Periapical radiography

Periapical radiography

Periapical radiography describes intraoral techniques designed to show individual teeth and the tissues around the apices. Each image usually shows two to four teeth and provides detailed information about the teeth and the surrounding alveolar bone.

Ideal positioning requirements

The ideal requirements for the position of the image receptor (film packet or digital sensor) and the X-ray beam, relative to a tooth, are shown in Fig. 9.1. They include:

Radiographic techniques

The anatomy of the oral cavity does not always allow all these ideal positioning requirements to be satisfied. In an attempt to overcome the problems, two techniques for periapical radiography have been developed:

Paralleling technique


This positioning has the potential to satisfy four of the five ideal requirements mentioned earlier. However, the anatomy of the palate and the shape of the arches mean that the tooth and the image receptor cannot be both parallel and in contact. As shown in Fig. 9.2, the image receptor has to be positioned some distance from the tooth.

To prevent the magnification of the image that this separation would cause, an X-ray beam as non-divergent as possible is required (see Fig. 9.3). As explained in Chapter 5, this is achieved by having a long focal spot to skin distance (fsd), ideally of 200 mm.

Film packet/sensor holders

A variety of holders has been developed for this technique. The different holders vary in cost and design, but essentially consist of three basic components (as shown in Fig. 9.4):

The different components of the various holders usually need to be assembled together before the holder can be used clinically. The holder design used depends upon whether the tooth under investigation is:

These variables mean that assembling the holder can be confusing, but it must be done correctly. To facilitate this assembly some manufacturers now colour-code the various components. Once assembled correctly the entire image receptor should be visible when viewed through the beam-aiming device, as shown in Fig. 9.5.

The choice of holder is a matter of personal preference and dependent upon the type of image receptor – film packet or digital sensor (solid-state or phosphor plate) – being used. A selection of different holders is shown in Fig. 9.6.

Typically, the same anterior holder can be used for right and left maxillary and mandibular incisors and canines utilizing a small image receptor (22 × 35 mm) with its long axis vertical. Four images in the maxilla and three images in the mandible are usually required to cover the right and left incisors and canines, as shown in Fig. 9.7.

Typically different holders are required for the right and left premolar and molar maxillary and mandibular posterior teeth. The different designs allow the holders to hook around the cheek and corner of the mouth. A large image receptor (31 × 41 mm) is ideally utilized with its long axis horizontal. Two images are usually required to cover the premolar and molar teeth in each quadrant, as shown is Fig. 9.8.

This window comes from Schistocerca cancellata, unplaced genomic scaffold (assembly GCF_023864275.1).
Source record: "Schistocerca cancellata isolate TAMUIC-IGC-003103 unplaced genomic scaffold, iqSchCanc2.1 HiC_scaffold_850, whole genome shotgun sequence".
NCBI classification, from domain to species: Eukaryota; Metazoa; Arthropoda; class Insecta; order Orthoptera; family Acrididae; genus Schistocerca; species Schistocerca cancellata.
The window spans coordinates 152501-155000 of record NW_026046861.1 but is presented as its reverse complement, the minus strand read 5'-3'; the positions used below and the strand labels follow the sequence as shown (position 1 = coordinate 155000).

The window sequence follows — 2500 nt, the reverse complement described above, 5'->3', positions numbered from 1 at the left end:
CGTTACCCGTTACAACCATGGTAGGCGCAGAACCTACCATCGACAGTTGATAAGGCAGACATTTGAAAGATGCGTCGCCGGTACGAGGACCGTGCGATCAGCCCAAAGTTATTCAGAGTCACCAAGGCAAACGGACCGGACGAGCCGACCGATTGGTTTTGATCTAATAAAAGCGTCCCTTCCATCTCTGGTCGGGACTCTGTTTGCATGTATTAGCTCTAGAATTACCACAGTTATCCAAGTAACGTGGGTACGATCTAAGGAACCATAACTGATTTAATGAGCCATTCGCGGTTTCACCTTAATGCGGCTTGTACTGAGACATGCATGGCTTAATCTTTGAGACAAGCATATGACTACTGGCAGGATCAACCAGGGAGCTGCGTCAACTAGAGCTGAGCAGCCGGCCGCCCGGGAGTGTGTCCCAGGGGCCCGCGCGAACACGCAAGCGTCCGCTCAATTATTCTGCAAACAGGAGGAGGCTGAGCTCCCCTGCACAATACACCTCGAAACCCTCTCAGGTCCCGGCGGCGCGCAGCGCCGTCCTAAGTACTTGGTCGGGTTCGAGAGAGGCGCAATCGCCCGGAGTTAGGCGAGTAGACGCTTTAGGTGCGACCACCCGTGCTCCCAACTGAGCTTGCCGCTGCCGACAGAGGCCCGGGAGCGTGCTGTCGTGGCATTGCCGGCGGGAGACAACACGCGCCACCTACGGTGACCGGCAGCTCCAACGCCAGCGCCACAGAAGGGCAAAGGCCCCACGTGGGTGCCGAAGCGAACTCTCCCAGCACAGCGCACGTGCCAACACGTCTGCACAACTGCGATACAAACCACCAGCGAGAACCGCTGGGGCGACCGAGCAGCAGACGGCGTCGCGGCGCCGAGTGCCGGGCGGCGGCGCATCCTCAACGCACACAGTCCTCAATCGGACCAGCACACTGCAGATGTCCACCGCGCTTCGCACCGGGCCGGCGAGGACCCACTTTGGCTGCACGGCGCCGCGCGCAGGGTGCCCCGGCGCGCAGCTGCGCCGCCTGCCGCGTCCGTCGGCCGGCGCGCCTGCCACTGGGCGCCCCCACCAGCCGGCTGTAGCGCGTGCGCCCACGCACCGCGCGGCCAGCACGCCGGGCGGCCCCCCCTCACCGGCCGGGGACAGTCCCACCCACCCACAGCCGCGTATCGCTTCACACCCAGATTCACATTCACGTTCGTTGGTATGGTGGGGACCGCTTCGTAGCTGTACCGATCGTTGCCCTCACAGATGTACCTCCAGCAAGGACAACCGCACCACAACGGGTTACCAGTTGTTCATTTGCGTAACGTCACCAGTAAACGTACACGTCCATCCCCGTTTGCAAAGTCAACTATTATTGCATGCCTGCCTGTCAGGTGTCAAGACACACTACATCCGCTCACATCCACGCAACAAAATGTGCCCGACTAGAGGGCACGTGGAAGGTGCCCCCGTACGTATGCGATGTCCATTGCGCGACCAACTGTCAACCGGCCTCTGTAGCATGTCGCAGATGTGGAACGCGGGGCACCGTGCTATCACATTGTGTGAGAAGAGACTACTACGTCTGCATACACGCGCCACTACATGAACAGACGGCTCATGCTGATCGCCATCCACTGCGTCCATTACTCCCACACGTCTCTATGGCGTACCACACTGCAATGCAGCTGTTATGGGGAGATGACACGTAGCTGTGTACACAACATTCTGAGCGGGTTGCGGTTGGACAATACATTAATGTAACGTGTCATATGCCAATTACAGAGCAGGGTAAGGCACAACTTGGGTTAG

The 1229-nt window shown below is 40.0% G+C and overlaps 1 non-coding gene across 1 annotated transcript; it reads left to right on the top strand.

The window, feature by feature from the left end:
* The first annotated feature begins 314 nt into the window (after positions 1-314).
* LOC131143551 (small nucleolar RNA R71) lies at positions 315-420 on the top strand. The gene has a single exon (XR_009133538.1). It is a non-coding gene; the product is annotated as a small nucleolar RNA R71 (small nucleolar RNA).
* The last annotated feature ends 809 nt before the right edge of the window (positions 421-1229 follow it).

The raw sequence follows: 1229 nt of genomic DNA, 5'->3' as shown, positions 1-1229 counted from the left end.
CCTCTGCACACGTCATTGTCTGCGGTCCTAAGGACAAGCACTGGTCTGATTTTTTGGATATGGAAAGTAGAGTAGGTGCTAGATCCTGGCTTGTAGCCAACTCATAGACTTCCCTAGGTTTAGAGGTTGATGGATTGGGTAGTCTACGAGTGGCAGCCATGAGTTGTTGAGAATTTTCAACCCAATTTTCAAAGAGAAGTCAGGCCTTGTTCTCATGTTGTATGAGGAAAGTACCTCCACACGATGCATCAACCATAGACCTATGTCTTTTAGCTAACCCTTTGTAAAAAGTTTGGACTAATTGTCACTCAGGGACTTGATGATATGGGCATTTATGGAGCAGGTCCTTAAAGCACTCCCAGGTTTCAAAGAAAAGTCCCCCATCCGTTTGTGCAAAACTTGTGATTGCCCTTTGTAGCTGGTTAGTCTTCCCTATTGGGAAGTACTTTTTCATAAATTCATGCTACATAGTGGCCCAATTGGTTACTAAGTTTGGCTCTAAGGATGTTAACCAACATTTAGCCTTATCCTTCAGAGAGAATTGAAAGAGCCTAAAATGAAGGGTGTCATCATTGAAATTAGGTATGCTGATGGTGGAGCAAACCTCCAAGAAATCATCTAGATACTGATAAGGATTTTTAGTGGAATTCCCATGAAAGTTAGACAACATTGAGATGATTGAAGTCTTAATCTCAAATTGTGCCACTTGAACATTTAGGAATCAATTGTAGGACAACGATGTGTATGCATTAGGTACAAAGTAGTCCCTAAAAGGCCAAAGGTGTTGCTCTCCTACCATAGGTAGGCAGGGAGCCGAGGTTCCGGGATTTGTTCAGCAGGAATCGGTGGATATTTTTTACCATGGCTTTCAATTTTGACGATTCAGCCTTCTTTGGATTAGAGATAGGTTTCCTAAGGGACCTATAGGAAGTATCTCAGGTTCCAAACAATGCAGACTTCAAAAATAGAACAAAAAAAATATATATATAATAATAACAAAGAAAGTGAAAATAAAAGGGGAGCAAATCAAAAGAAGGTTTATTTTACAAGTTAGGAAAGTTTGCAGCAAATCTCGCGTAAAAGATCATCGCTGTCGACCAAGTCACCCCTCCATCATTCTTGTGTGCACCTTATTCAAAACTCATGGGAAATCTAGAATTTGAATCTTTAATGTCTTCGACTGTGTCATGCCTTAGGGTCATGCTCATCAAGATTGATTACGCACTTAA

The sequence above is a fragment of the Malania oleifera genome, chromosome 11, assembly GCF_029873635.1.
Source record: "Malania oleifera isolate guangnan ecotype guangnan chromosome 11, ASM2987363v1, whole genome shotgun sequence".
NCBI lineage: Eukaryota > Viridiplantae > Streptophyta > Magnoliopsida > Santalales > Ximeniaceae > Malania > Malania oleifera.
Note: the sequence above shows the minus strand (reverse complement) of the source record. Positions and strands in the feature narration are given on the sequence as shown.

Positioning techniques

The radiographic techniques for the permanent dentition can be summarized as follows:

1. The patient is positioned with the head supported and with the occlusal plane horizontal.

2. The holder and image receptor are placed in the mouth as follows:

3. The holder is rotated so that the teeth under investigation are touching the bite block.

4. A cottonwool roll is placed on the reverse side of the bite block. This often helps to keep the tooth and image receptor parallel and may make the holder less uncomfortable.

5. The patient is requested to bite gently together, to stabilize the holder in position.

6. The locator ring is moved down the indicator rod until it is just in contact with the patient’s face. This ensures the correct focal spot to film distance (fsd).

7. The spacer cone is aligned with the locator ring. This automatically sets the vertical and horizontal angles and centres the X-ray beam on the image receptor

8. The exposure is made.

Positioning clinically using film packets and digital phosphor plates is shown in Figs 9.99.16 for the following different areas of the mouth:


Positioning using solid-state digital sensors

Clinical positioning of holders for the paralleling technique when using solid-state digital sensors can be more difficult because of the bulk and absolute rigidity of the sensor. Those systems employing cables also require extra care with regard to the position of the cable to avoid damaging it. Once the holder is inserted into the mouth, the positioning of the tubehead is the same as described previously when using other types of image receptors and is shown in Fig. 9.17 for different parts of the mouth.

Maxillary incisors

Maxillary canine

Maxillary premolars

Maxillary molars

Mandibular incisors

Mandibular canine

Mandibular premolars

Mandibular molars

Solid-state digital sensor positioning

Bisected angle technique


The theoretical basis of the bisected angle technique is shown in Fig. 9.18 and can be summarized as follows:

Fig. 9.18

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Feb 12, 2015 | Posted by in Oral and Maxillofacial Radiology | Comments Off on Periapical radiography

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